By Howey, Noelle
The Advocate (The national gay & lesbian newsmagazine)
Sand castle building contests. Movie nights. Bonfires. Cookouts. It sounds like the itinerary of activities from virtually any summer camp--until you hear about a few of the other scheduled events, like a workshop for the children of transgendered parents or a seminar on artificial insemination. (The location, Provincetown, Mass., is a bit of a giveaway too.) Indeed, the annual Family Week, sponsored by the Family Pride Coalition, with youth programming by Children of Lesbians and Gays Everywhere, is fast becoming a tradition among hundreds of gay and lesbian families.
The August event, whose attendance has increased 20% almost every year since its inception in 1996 and which spawned a sister event in Saugatuck, Mich., is so popular because it combines kid-friendly fun with parent education and support groups--information many of these families can't access back home. Or as Beth Teper, executive director of COLAGE, puts it: "It's one of the only places where kids can hang out without being asked how they can have a donor and not a dad."
According to Aimee Gelnaw, executive director of Family Pride, Family Week has become essential to gay and lesbian parents who, for one reason or another, are isolated from other support networks. "It's so important to people's well-being that they really make the trek," she says. (The 400 families who attended last year's gathering came from 31 states as well as Canada, China, France, and the United Kingdom.) She cites a Florida father of triplets who, except for his own partner, had never had contact with another gay parent. He and his partner brought their nearly year-old girls on a plane to the Michigan gathering just to get a sense of community for the first time. And Gelnaw says that's not an unusual case. "For people who don't have the option to be out, this is an incredible experience," she says. "For many families, not going [to Family Week] would be like not celebrating Christmas."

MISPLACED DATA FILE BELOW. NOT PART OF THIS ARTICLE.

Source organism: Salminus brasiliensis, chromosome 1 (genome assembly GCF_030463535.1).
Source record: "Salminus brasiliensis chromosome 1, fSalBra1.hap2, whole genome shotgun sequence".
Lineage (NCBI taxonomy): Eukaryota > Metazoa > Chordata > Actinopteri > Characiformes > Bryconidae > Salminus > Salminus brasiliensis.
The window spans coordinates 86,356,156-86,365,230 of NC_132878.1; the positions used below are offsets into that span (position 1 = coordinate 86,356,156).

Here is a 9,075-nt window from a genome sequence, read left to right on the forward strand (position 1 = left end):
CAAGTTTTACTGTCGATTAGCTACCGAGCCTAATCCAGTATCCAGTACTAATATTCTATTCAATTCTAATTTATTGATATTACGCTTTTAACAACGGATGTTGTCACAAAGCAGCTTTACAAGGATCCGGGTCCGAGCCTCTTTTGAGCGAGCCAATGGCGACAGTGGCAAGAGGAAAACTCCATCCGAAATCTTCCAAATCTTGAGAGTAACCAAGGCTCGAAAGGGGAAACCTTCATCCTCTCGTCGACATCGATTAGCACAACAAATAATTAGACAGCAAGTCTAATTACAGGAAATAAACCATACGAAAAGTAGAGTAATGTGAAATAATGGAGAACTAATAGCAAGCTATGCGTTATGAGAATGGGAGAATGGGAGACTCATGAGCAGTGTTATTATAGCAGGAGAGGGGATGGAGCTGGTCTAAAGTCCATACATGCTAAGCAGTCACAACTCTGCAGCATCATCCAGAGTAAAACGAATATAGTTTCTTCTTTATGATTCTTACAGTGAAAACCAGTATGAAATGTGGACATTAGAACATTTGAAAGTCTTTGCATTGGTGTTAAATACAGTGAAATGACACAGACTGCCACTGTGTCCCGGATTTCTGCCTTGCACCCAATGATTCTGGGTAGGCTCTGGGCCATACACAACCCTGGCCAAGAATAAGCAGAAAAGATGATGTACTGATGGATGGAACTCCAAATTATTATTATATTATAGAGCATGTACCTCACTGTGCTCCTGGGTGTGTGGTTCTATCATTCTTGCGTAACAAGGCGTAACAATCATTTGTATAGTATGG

And for kids who have fewer support outlets than even their parents may have, Family Week and similar events around the country, such as Family Pride's Dads and Kids in the Desert event in Palm Springs, Calif., or Rainbow Families' annual conference in Minneapolis, provide a much-needed sense of belonging. Ember Cook, 21, of Columbia, Mo., credits attending Family Week as a young teen with helping her to finally accept her dad's homosexuality.
"I was raised as a Mormon," she says, "and the church was the only thing I knew from my first breath. When my dad came out, it wasn't like anyone was saying 'Yay--thumbs up for you.' And I was ashamed. I loved my dad but [thought] he was going to hell. Even my supposed friends said that."
Cook had no desire to go with her father and younger sister to Provincetown. "I was completely dreading it. We're going to have to talk about our feelings, I thought. How lame." But when the reticent teen arrived, she says, she was amazed at how accepting other kids were of their parents. …